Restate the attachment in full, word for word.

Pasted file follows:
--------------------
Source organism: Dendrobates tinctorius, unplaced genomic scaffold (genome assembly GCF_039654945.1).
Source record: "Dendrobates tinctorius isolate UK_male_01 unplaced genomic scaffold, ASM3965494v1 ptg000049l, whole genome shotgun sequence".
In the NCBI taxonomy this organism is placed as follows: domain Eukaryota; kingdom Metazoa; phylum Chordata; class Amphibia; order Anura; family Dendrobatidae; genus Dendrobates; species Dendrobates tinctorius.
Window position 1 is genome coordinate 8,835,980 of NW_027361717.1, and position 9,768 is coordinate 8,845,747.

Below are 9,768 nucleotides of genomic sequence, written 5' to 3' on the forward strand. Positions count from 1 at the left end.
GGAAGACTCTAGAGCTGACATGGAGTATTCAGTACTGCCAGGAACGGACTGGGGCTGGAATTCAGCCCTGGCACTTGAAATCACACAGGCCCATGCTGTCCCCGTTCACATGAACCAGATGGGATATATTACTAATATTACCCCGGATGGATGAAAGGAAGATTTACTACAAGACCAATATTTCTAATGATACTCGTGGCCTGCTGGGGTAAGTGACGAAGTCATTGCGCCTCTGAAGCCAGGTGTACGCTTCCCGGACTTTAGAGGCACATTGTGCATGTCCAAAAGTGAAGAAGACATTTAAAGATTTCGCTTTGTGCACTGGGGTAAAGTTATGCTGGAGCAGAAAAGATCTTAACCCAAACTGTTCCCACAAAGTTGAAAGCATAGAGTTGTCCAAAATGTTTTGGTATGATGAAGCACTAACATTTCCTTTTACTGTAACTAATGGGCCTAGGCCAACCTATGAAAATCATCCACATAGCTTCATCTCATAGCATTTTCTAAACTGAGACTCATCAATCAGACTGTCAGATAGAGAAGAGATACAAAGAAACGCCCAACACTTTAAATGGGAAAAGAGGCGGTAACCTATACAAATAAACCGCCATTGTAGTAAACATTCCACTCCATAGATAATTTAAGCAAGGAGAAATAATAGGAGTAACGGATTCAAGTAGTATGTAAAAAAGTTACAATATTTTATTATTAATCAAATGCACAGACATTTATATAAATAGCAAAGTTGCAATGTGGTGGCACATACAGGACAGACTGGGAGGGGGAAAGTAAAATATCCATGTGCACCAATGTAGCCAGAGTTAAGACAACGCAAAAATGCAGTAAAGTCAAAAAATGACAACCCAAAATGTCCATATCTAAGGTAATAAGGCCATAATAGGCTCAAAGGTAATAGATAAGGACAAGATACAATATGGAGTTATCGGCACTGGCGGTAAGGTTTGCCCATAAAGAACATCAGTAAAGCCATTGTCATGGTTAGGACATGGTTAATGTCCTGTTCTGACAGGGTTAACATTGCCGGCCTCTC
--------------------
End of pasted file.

Source organism: Dendrobates tinctorius, unplaced genomic scaffold (genome assembly GCF_039654945.1).
Source record: "Dendrobates tinctorius isolate UK_male_01 unplaced genomic scaffold, ASM3965494v1 ptg000049l, whole genome shotgun sequence".
In the NCBI taxonomy this organism is placed as follows: domain Eukaryota; kingdom Metazoa; phylum Chordata; class Amphibia; order Anura; family Dendrobatidae; genus Dendrobates; species Dendrobates tinctorius.
Window position 1 is genome coordinate 8,835,980 of NW_027361717.1, and position 9,768 is coordinate 8,845,747.

Below are 9,768 nucleotides of genomic sequence, written 5' to 3' on the forward strand. Positions count from 1 at the left end.
GGAAGACTCTAGAGCTGACATGGAGTATTCAGTACTGCCAGGAACGGACTGGGGCTGGAATTCAGCCCTGGCACTTGAAATCACACAGGCCCATGCTGTCCCCGTTCACATGAACCAGATGGGATATATTACTAATATTACCCCGGATGGATGAAAGGAAGATTTACTACAAGACCAATATTTCTAATGATACTCGTGGCCTGCTGGGGTAAGTGACGAAGTCATTGCGCCTCTGAAGCCAGGTGTACGCTTCCCGGACTTTAGAGGCACATTGTGCATGTCCAAAAGTGAAGAAGACATTTAAAGATTTCGCTTTGTGCACTGGGGTAAAGTTATGCTGGAGCAGAAAAGATCTTAACCCAAACTGTTCCCACAAAGTTGAAAGCATAGAGTTGTCCAAAATGTTTTGGTATGATGAAGCACTAACATTTCCTTTTACTGTAACTAATGGGCCTAGGCCAACCTATGAAAATCATCCACATAGCTTCATCTCATAGCATTTTCTAAACTGAGACTCATCAATCAGACTGTCAGATAGAGAAGAGATACAAAGAAACGCCCAACACTTTAAATGGGAAAAGAGGCGGTAACCTATACAAATAAACCGCCATTGTAGTAAACATTCCACTCCATAGATAATTTAAGCAAGGAGAAATAATAGGAGTAACGGATTCAAGTAGTATGTAAAAAAGTTACAATATTTTATTATTAATCAAATGCACAGACATTTATATAAATAGCAAAGTTGCAATGTGGTGGCACATACAGGACAGACTGGGAGGGGGAAAGTAAAATATCCATGTGCACCAATGTAGCCAGAGTTAAGACAACGCAAAAATGCAGTAAAGTCAAAAAATGACAACCCAAAATGTCCATATCTAAGGTAATAAGGCCATAATAGGCTCAAAGGTAATAGATAAGGACAAGATACAATATGGAGTTATCGGCACTGGCGGTAAGGTTTGCCCATAAAGAACATCAGTAAAGCCATTGTCATGGTTAGGACATGGTTAATGTCCTGTTCTGACAGGGTTAACATTGCCGGCCTCTC